Do you have synesthesia?
The thing is, this diagnosis is so rare and honestly so little understood that you might actually have it and not know there’s a word for it.
Basically, it means people whose senses work in tandem in a unique way, like being able to taste smells or see sounds.
6. Being sick can affect people who have it.
Being sick can change everyone’s perception, to say nothing of how certain illnesses can actually negatively affect our senses.
Researchers have found that people with synesthesia typically see their abilities either heighten or lessen – like if they have a sound-color synesthesia, an ear infection could cause them to see colors differently while they’re ill.
5. Most people have always had it.
Researchers actually believe that most babies are born with synesthesia, but the vast majority of the population outgrows the ability as they age.
That said, it is possible to acquire it later in life, either spontaneously or due to something like a tumor, head injury, or stroke.
4. It’s common in left-handed women.
For some reason, studies have shown that women are more likely to have synesthesia than men (probably because we’re used to doing more than one thing at a time – ha!) – around 3-8 times more likely.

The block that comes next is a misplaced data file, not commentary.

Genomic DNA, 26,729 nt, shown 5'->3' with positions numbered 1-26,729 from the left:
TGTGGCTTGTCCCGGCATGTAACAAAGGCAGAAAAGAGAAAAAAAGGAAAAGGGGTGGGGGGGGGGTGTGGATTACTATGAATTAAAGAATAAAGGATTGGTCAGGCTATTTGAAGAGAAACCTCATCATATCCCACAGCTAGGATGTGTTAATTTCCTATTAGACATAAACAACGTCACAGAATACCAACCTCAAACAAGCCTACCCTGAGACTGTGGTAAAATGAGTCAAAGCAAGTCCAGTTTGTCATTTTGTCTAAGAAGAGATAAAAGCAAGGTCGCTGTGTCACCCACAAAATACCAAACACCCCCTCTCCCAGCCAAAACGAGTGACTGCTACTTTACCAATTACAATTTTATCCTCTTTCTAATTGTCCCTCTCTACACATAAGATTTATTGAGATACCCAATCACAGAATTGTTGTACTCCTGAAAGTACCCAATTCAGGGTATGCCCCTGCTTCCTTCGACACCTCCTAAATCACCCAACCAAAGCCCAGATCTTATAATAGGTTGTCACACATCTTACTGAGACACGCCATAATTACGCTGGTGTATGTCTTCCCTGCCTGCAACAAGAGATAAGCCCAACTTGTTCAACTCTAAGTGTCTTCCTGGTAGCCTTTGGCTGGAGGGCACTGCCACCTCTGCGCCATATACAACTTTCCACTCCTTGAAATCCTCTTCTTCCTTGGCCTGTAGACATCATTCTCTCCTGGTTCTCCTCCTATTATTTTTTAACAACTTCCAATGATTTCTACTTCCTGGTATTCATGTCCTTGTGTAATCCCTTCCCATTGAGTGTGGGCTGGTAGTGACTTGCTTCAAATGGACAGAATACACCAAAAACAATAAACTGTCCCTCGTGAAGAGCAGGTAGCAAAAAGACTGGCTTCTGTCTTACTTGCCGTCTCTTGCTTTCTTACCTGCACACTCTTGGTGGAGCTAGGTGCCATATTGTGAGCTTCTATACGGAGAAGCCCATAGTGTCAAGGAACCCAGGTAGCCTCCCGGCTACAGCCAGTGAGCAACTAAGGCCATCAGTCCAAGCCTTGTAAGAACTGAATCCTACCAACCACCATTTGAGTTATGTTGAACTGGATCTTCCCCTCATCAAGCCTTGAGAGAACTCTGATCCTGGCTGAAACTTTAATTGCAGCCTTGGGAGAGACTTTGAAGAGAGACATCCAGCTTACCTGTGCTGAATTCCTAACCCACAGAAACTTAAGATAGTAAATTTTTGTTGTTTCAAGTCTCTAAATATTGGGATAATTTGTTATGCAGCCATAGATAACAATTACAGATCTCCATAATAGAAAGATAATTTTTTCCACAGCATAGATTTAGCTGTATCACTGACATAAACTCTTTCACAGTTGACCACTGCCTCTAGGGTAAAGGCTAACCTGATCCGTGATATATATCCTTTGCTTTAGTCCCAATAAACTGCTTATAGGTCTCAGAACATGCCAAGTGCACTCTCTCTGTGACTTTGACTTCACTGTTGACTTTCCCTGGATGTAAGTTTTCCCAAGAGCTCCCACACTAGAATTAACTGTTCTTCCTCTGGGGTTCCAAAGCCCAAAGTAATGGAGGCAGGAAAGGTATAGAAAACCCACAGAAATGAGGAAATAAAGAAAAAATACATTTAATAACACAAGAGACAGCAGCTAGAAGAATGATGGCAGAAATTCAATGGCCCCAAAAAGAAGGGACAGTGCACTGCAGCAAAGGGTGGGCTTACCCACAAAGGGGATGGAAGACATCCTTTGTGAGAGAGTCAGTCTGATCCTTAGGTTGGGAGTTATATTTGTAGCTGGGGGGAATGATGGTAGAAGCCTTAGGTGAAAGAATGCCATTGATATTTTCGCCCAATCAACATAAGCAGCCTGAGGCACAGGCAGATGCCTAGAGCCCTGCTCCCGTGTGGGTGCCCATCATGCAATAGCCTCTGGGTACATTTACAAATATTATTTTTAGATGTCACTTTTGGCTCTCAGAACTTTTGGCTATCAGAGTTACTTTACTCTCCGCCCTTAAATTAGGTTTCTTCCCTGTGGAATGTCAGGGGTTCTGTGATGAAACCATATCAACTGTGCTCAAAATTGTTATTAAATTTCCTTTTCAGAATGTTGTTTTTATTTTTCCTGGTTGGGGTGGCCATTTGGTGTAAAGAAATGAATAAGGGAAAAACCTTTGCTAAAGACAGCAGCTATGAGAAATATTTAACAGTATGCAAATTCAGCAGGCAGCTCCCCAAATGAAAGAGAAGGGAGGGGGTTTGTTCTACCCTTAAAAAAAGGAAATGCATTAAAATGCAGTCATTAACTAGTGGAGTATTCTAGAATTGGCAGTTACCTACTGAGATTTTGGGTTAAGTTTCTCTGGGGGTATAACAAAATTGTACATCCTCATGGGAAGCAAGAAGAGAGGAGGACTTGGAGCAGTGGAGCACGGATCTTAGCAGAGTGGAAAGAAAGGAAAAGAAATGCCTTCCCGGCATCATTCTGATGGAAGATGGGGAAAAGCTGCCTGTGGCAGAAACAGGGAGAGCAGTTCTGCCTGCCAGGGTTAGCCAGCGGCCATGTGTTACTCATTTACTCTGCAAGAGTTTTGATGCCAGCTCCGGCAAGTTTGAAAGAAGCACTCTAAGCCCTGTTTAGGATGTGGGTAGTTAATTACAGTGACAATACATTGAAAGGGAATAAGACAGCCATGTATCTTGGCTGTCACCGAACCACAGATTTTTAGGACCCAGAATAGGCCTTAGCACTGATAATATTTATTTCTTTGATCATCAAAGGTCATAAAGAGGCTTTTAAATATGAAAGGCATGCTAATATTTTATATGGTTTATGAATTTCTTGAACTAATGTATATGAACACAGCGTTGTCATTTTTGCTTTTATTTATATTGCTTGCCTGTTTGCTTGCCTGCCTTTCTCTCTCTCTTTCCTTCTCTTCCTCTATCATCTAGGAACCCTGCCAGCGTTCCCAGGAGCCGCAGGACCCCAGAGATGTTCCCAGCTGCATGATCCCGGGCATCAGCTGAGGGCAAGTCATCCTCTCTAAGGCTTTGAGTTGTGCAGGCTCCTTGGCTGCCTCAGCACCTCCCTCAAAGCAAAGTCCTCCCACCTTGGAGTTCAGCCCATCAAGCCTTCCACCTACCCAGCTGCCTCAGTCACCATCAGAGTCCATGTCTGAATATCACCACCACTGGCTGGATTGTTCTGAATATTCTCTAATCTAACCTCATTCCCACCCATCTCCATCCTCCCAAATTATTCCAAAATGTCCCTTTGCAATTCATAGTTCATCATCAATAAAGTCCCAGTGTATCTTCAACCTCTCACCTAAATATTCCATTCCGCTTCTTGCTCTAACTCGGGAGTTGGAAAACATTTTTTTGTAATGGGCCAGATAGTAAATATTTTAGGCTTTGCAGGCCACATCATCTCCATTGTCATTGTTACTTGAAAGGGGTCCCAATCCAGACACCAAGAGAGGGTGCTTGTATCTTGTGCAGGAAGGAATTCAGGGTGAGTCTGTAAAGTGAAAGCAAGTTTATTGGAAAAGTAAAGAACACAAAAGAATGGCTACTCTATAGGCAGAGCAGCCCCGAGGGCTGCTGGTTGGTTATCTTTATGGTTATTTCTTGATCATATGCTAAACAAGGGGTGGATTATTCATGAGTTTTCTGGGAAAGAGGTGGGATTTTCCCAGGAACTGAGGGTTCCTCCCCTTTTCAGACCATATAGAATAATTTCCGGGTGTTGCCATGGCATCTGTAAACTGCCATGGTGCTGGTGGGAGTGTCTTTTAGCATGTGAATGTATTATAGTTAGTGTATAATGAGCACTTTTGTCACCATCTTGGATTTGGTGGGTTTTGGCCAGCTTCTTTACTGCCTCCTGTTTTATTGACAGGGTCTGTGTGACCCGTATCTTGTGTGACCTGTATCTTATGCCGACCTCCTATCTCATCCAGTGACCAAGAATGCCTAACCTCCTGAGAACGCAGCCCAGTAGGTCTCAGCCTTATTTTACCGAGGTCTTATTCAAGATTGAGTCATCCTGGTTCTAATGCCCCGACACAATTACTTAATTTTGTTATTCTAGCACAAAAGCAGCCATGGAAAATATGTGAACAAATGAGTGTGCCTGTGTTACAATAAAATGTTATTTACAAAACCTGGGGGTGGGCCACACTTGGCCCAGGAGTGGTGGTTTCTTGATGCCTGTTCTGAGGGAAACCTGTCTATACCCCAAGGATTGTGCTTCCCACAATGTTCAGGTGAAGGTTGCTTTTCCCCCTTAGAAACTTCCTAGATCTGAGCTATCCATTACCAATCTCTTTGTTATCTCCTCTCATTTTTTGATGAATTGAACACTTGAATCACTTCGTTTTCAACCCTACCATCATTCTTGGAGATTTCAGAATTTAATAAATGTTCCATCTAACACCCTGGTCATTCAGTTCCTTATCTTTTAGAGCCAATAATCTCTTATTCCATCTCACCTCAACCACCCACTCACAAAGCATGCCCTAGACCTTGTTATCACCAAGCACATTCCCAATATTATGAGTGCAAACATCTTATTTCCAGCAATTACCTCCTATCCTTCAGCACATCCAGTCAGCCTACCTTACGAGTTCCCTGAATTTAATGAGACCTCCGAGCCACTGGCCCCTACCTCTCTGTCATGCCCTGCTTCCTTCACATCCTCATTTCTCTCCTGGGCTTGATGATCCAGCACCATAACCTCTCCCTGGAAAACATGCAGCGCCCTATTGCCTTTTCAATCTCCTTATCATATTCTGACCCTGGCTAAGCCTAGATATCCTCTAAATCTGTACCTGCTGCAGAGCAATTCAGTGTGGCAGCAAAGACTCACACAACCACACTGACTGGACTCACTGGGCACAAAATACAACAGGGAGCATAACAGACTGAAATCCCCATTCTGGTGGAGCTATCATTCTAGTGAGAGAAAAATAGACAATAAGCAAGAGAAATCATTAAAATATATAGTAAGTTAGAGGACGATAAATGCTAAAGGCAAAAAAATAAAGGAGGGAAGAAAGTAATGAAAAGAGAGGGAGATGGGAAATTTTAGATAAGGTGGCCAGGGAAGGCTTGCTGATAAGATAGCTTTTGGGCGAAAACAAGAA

The women who are disproportionately more likely to have it are also left-handed.
3. A bunch of musicians and painters have it.
Popular musicians like Billie Eilish, Kanye West, Mary J. Blige, and Billiy Joel all claim to have synesthesia, and think their condition is one reason for their success.
Similarly, researchers posit that famous artists like Monet and Van Gogh’s work shows someone being able to paint the colors of sound, etc.
2. People are usually surprised to find out they have it.
Most people who have grown up with synesthesia assume everyone can do what they do, and are surprised to learn that they see the world differently than most.
This can make the condition hard to diagnose, and also hard to get an exact estimate on how common it really might be.
1. Experts don’t know what causes it, but they think there’s a genetic component.
Scientists know that synesthesia is the result of a “cross-wiring” in the brain between areas that process different sensations, and they also know that it runs in families.
Close to 40% of people with synesthesia have a close relative who also has it, so they’re sure the gene is passed down from parent to child.
I don’t know about you, but I definitely learned a thing or two.
If you have some experience with this, drop some more facts with us in the comments!